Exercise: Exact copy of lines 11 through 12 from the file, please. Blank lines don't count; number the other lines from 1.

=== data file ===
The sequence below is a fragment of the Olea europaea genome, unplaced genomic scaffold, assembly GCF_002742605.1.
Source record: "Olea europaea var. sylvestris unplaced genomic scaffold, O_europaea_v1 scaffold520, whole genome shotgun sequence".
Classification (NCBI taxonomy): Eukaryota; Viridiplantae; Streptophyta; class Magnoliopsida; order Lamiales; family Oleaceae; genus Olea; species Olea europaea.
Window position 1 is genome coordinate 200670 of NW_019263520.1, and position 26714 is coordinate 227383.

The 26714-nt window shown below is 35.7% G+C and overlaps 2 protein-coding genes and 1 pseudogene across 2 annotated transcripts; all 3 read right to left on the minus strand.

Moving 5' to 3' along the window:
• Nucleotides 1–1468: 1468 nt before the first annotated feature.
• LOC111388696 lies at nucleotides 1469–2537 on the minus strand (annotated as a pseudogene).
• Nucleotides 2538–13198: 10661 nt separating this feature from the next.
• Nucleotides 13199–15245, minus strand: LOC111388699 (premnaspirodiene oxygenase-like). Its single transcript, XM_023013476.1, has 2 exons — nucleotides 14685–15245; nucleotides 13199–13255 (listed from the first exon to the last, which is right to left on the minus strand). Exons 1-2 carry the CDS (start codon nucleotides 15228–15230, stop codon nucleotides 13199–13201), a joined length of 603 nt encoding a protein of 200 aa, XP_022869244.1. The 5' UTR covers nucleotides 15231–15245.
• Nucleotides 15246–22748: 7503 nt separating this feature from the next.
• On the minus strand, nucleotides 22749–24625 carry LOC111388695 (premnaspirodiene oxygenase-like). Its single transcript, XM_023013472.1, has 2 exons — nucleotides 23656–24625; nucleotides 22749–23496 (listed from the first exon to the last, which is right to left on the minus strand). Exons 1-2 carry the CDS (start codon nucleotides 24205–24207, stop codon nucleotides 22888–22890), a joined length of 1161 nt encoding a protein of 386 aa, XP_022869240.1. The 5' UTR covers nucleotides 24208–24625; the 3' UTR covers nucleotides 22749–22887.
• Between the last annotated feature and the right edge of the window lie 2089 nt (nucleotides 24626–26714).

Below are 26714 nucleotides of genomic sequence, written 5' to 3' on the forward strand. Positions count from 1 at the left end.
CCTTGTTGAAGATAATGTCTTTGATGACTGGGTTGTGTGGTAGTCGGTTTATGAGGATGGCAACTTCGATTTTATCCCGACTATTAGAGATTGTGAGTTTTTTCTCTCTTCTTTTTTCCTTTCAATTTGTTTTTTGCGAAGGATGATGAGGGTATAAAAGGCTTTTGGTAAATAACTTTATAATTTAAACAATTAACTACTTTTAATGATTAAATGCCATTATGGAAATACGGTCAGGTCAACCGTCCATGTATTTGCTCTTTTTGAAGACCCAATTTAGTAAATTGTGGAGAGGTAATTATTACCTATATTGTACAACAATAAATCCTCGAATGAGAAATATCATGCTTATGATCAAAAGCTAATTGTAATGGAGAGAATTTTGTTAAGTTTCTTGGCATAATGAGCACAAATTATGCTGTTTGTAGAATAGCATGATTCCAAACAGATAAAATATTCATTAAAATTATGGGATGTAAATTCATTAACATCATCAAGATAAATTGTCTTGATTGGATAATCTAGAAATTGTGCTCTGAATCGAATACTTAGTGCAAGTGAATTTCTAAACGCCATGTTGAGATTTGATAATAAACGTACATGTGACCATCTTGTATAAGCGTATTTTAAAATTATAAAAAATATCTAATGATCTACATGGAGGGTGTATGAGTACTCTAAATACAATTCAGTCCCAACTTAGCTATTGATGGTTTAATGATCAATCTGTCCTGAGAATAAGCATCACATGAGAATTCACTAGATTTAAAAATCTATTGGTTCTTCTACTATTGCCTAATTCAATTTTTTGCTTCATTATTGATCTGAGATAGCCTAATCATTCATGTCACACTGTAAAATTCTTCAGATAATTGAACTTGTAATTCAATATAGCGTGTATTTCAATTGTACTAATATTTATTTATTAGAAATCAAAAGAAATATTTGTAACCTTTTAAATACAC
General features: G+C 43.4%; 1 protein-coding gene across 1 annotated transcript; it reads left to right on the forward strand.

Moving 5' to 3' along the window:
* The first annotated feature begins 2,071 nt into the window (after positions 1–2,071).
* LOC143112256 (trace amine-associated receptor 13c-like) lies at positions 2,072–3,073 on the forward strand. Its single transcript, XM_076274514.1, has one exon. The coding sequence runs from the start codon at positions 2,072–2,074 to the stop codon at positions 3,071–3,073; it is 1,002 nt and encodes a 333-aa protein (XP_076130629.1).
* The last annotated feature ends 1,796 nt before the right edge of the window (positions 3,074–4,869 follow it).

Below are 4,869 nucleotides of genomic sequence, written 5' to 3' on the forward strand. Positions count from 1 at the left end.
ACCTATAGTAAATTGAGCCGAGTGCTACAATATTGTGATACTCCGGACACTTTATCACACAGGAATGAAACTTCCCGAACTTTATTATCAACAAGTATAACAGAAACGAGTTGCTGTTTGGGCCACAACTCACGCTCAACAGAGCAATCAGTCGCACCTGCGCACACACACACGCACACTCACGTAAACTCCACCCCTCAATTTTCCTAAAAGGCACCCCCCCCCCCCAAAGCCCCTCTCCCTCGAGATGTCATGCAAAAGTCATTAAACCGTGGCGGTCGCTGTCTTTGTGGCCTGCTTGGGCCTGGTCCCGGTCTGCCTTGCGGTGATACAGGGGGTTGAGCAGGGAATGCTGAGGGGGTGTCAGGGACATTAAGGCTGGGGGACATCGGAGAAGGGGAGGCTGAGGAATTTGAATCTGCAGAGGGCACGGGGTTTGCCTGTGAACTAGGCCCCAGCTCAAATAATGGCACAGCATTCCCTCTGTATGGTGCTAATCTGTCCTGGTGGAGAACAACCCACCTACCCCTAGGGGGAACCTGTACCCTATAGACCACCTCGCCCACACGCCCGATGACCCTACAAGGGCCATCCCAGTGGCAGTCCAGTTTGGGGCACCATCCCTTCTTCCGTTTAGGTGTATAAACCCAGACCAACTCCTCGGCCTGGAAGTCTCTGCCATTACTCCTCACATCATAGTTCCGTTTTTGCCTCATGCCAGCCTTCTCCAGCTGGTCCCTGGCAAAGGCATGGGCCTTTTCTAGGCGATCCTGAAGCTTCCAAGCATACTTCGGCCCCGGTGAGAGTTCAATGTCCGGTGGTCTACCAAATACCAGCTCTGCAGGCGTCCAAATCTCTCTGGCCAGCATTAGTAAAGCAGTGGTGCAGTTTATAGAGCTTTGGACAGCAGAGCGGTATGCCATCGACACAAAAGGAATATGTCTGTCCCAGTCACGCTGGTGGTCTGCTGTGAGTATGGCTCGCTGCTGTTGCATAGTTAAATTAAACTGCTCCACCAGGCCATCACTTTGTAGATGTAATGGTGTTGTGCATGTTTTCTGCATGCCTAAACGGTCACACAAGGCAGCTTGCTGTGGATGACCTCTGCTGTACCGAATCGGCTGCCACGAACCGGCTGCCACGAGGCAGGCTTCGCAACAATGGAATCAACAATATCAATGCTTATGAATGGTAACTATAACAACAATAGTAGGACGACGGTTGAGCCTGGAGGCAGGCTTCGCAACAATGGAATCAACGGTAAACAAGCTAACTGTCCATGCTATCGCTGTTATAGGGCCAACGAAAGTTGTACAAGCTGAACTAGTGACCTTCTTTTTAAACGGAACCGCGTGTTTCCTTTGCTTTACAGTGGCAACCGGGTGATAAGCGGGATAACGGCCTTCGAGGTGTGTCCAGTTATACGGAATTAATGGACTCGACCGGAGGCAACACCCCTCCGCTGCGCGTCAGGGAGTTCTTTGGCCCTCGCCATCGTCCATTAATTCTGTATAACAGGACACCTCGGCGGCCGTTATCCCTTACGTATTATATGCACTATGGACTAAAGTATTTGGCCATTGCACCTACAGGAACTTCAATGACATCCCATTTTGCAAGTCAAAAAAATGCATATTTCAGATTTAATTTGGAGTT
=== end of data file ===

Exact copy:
• Nucleotides 15246–22748: 7503 nt separating this feature from the next.
• On the minus strand, nucleotides 22749–24625 carry LOC111388695 (premnaspirodiene oxygenase-like). Its single transcript, XM_023013472.1, has 2 exons — nucleotides 23656–24625; nucleotides 22749–23496 (listed from the first exon to the last, which is right to left on the minus strand). Exons 1-2 carry the CDS (start codon nucleotides 24205–24207, stop codon nucleotides 22888–22890), a joined length of 1161 nt encoding a protein of 386 aa, XP_022869240.1. The 5' UTR covers nucleotides 24208–24625; the 3' UTR covers nucleotides 22749–22887.